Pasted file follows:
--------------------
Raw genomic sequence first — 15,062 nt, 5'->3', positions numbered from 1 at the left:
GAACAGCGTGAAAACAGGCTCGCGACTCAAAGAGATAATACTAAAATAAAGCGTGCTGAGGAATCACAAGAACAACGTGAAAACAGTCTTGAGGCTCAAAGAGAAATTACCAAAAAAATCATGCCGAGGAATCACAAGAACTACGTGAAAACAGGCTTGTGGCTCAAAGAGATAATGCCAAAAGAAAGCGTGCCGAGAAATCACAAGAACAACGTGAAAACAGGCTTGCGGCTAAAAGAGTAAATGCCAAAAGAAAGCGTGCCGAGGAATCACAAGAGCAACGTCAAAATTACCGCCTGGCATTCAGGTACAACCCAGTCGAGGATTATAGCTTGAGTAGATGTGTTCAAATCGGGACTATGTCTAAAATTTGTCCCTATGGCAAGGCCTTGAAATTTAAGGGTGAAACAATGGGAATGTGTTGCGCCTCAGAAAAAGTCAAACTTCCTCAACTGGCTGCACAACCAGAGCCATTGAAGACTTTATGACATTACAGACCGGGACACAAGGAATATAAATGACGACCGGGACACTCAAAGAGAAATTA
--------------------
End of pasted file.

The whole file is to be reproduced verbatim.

Raw genomic sequence first — 15,062 nt, 5'->3', positions numbered from 1 at the left:
GAACAGCGTGAAAACAGGCTCGCGACTCAAAGAGATAATACTAAAATAAAGCGTGCTGAGGAATCACAAGAACAACGTGAAAACAGTCTTGAGGCTCAAAGAGAAATTACCAAAAAAATCATGCCGAGGAATCACAAGAACTACGTGAAAACAGGCTTGTGGCTCAAAGAGATAATGCCAAAAGAAAGCGTGCCGAGAAATCACAAGAACAACGTGAAAACAGGCTTGCGGCTAAAAGAGTAAATGCCAAAAGAAAGCGTGCCGAGGAATCACAAGAGCAACGTCAAAATTACCGCCTGGCATTCAGGTACAACCCAGTCGAGGATTATAGCTTGAGTAGATGTGTTCAAATCGGGACTATGTCTAAAATTTGTCCCTATGGCAAGGCCTTGAAATTTAAGGGTGAAACAATGGGAATGTGTTGCGCCTCAGAAAAAGTCAAACTTCCTCAACTGGCTGCACAACCAGAGCCATTGAAGACTTTATGACATTACAGACCGGGACACAAGGAATATAAATGACGACCGGGACACTCAAAGAGAAATTA